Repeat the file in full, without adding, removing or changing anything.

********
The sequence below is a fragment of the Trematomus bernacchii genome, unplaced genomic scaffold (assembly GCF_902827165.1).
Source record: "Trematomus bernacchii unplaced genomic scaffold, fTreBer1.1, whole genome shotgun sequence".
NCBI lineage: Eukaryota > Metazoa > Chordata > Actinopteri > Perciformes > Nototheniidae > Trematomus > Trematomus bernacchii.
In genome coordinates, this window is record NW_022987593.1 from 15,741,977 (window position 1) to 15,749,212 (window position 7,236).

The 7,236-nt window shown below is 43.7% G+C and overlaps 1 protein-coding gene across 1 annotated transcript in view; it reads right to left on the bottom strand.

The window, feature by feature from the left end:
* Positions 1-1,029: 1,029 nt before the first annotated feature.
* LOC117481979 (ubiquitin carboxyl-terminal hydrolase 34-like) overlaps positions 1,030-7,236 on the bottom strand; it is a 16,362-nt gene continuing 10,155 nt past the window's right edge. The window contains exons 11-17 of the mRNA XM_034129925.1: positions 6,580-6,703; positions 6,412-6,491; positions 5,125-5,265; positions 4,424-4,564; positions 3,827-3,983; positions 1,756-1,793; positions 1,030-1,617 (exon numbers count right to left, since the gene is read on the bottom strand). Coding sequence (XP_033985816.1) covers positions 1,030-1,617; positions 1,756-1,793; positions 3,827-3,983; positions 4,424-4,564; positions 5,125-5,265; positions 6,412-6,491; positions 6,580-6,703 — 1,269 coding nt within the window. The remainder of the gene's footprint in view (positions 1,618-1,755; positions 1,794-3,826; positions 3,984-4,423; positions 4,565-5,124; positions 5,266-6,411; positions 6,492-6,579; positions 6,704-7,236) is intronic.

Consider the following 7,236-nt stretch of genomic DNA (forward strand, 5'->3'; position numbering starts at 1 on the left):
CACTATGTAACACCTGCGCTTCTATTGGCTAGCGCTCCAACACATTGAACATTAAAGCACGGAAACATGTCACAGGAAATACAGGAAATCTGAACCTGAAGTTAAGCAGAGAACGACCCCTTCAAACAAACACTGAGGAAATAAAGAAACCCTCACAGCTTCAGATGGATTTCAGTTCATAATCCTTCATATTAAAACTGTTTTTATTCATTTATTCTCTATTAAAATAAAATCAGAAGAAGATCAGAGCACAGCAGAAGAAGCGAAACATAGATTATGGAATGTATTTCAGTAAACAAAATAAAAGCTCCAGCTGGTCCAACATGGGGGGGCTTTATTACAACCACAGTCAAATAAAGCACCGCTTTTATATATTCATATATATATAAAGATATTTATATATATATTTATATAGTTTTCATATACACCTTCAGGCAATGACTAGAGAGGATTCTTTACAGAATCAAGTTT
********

The sequence below is a fragment of the Trematomus bernacchii genome, unplaced genomic scaffold (assembly GCF_902827165.1).
Source record: "Trematomus bernacchii unplaced genomic scaffold, fTreBer1.1, whole genome shotgun sequence".
NCBI lineage: Eukaryota > Metazoa > Chordata > Actinopteri > Perciformes > Nototheniidae > Trematomus > Trematomus bernacchii.
In genome coordinates, this window is record NW_022987593.1 from 15,741,977 (window position 1) to 15,749,212 (window position 7,236).

The 7,236-nt window shown below is 43.7% G+C and overlaps 1 protein-coding gene across 1 annotated transcript in view; it reads right to left on the bottom strand.

The window, feature by feature from the left end:
* Positions 1-1,029: 1,029 nt before the first annotated feature.
* LOC117481979 (ubiquitin carboxyl-terminal hydrolase 34-like) overlaps positions 1,030-7,236 on the bottom strand; it is a 16,362-nt gene continuing 10,155 nt past the window's right edge. The window contains exons 11-17 of the mRNA XM_034129925.1: positions 6,580-6,703; positions 6,412-6,491; positions 5,125-5,265; positions 4,424-4,564; positions 3,827-3,983; positions 1,756-1,793; positions 1,030-1,617 (exon numbers count right to left, since the gene is read on the bottom strand). Coding sequence (XP_033985816.1) covers positions 1,030-1,617; positions 1,756-1,793; positions 3,827-3,983; positions 4,424-4,564; positions 5,125-5,265; positions 6,412-6,491; positions 6,580-6,703 — 1,269 coding nt within the window. The remainder of the gene's footprint in view (positions 1,618-1,755; positions 1,794-3,826; positions 3,984-4,423; positions 4,565-5,124; positions 5,266-6,411; positions 6,492-6,579; positions 6,704-7,236) is intronic.

Consider the following 7,236-nt stretch of genomic DNA (forward strand, 5'->3'; position numbering starts at 1 on the left):
CACTATGTAACACCTGCGCTTCTATTGGCTAGCGCTCCAACACATTGAACATTAAAGCACGGAAACATGTCACAGGAAATACAGGAAATCTGAACCTGAAGTTAAGCAGAGAACGACCCCTTCAAACAAACACTGAGGAAATAAAGAAACCCTCACAGCTTCAGATGGATTTCAGTTCATAATCCTTCATATTAAAACTGTTTTTATTCATTTATTCTCTATTAAAATAAAATCAGAAGAAGATCAGAGCACAGCAGAAGAAGCGAAACATAGATTATGGAATGTATTTCAGTAAACAAAATAAAAGCTCCAGCTGGTCCAACATGGGGGGGCTTTATTACAACCACAGTCAAATAAAGCACCGCTTTTATATATTCATATATATATAAAGATATTTATATATATATTTATATAGTTTTCATATACACCTTCAGGCAATGACTAGAGAGGATTCTTTACAGAATCAAGTTT